A lamp-top, or base, lid or cover for a variety of articles, is sometimes made in the shape shown in Fig. 76.

And as this kind of object brings in an important principle, in determining the form of the moulding on two of the cover sides, we will explain the setting out of the moulding section and the pattern for the complete cover. A plan of the cover is given in Fig. 77, on which the moulding section for the ends and the projected section for the sides is also shown.

If the width of the end-moulding (0 e) had been the same as the width of the side-moulding (0' e'), then the same shape of section could have been used for both, and the pattern marked out as explained in a previous chapter. But in all cases where the widths are not the same, the shape of moulding for either end or side (whichever is fixed) must first be set out, and the other projected from it. In this way a proper mitring of the corners can be effected.

Moulded Lid Or Cover 87

Fig. 76.

In Fig. 77 the moulding section on the plan is first marked out as required, this being drawn upon the middle line 0 e, or in any other convenient position. The curve of the section is then divided into five equal parts, the division points being numbered 1, 2, 3, etc. Through these points perpendiculars to 0 e are drawn, and produced to meet the joint line E O. Then, from each of the points of intersection on this line projectors are run along square to, and through, the middle line 0' e'. To obtain the shape of the projected section, the heights are cut off equal to the length of lines on the moulding section. That is, a' 1, b'2', c' 3', etc., are respectively set up equal to a 1, 6 2, c 3, etc. The curve drawn through the points 0', 1', 2', etc. (called the " projected section ,;) will give the shape of moulding for the side that will exactly mitre on to the moulding as set out for the end.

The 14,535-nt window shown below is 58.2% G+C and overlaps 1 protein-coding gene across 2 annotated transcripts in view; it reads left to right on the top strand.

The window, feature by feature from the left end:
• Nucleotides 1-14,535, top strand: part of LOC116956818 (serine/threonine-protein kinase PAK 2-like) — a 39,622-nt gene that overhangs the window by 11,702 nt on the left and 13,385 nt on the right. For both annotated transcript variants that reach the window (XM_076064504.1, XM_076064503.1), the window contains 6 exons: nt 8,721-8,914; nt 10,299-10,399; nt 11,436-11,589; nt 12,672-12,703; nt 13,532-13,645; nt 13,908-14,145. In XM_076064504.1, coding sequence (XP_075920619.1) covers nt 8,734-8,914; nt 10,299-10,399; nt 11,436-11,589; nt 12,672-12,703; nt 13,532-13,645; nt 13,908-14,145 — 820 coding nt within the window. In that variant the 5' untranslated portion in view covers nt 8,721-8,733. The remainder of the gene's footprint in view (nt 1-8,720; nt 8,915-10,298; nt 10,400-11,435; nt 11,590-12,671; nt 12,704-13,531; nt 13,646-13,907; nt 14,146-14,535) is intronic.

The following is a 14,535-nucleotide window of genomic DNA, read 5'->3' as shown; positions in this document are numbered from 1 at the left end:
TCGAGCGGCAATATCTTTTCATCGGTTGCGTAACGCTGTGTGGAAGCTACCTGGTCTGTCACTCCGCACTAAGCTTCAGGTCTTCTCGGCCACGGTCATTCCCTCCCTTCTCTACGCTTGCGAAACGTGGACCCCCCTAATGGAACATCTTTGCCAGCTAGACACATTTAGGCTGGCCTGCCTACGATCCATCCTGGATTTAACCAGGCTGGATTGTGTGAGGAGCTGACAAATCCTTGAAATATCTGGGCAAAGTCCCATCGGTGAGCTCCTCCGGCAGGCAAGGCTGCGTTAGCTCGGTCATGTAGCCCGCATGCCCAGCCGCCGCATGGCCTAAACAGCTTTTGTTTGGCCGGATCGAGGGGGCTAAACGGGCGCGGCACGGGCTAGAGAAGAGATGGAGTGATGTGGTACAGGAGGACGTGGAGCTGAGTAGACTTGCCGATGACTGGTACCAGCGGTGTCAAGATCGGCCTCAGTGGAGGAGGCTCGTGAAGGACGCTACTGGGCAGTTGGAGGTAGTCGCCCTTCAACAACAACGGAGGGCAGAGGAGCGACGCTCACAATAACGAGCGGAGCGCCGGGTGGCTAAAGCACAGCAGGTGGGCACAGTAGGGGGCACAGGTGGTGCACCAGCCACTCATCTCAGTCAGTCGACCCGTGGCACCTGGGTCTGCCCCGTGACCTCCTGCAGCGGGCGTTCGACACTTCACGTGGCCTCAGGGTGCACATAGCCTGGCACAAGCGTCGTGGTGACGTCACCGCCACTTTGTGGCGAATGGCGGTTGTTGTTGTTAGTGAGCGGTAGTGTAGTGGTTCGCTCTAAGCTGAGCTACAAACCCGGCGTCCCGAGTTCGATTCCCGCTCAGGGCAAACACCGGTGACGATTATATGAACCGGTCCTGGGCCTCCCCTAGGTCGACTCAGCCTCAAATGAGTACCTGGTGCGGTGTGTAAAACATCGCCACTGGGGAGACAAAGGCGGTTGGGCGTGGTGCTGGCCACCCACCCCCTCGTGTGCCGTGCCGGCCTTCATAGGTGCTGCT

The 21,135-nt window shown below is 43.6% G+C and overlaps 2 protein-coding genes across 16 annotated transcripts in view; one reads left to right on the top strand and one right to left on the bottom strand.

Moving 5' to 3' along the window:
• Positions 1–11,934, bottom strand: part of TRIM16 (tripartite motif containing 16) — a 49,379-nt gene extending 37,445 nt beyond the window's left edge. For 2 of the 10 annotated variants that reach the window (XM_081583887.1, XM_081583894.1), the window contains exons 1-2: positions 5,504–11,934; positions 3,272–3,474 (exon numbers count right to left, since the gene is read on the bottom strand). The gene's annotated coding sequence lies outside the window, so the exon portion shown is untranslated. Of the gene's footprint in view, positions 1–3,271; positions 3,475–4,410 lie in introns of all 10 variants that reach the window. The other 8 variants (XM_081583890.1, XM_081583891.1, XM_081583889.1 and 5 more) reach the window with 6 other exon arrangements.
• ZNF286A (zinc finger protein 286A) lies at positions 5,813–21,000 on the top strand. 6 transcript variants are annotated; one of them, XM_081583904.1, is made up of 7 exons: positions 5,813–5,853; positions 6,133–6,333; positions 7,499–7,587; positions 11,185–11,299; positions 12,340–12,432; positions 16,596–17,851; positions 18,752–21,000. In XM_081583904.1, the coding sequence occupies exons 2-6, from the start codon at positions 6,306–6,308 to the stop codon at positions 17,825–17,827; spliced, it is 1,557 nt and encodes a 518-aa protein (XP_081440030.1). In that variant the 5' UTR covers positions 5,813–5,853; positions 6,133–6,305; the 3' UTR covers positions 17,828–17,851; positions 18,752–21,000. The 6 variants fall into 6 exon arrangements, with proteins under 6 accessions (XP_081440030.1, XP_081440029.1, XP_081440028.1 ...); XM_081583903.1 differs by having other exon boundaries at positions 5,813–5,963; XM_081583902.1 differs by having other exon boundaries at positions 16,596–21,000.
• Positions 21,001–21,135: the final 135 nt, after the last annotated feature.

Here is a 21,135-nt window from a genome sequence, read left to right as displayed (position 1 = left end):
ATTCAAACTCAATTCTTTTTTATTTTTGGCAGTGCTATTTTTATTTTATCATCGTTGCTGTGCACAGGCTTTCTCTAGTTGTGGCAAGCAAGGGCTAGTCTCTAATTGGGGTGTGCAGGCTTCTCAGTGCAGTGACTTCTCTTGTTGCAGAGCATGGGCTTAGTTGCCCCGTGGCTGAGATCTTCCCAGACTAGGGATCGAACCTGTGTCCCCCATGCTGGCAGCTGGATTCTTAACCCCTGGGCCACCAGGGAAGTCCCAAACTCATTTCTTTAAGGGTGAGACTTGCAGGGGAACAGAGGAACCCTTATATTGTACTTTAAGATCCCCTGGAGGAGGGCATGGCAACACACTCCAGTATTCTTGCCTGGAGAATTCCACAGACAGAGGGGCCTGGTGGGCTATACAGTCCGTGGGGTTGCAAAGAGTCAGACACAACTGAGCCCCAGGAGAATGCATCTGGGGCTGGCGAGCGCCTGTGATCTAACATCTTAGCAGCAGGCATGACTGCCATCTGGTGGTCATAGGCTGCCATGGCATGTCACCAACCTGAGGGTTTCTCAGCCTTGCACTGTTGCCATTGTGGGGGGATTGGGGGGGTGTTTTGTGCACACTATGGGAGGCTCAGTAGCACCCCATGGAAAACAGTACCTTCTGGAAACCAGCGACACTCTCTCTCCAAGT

Moulded Lid Or Cover 88

Fig. 77.

The pattern for the cover is laid out by drawing two lines square to each other, and along these stepping the respective girths of the two mouldings. Thus, the lengths 5" to 4", 4" to '6", etc., will be made the same as the lengths 5 to 4, 4 to 3, etc., on the moulding, whilst the distances 5° to 4°, 4° to 3°, etc., will be the same as 5' to 4', 4' to 3', etc., on the projected section. The lengths 0" h and 0° h will, of course, equal the breadth of the rim around the cover.

The small square in the middle of the pattern will be the same size as that in the centre of the plan. The lengths of the construction lines for the pattern will be measured from the middle lines 0 e, 0' e', on the plan, up to the joint line E O. Thus, lines 0" O', 1" A', 2" B', etc., respectively equal 0 O, a A, b B, etc., and lines 0° O", 1° A", 2° B", etc., are equal, respectively, to 0' O, a' A, b' B, etc.

Even curves are drawn passing through each point, and the sheet can then be cut out to the shape as shown.

In making up into the cover shape, care must be taken that the two mouldings are bent to their respective forms, and then there will be no difficulty in jointing. The principle involved in the above example is an important one and worth taking notice of, as it applies to all classes of moulding, beading, etc., where two different sizes have to be jointed together.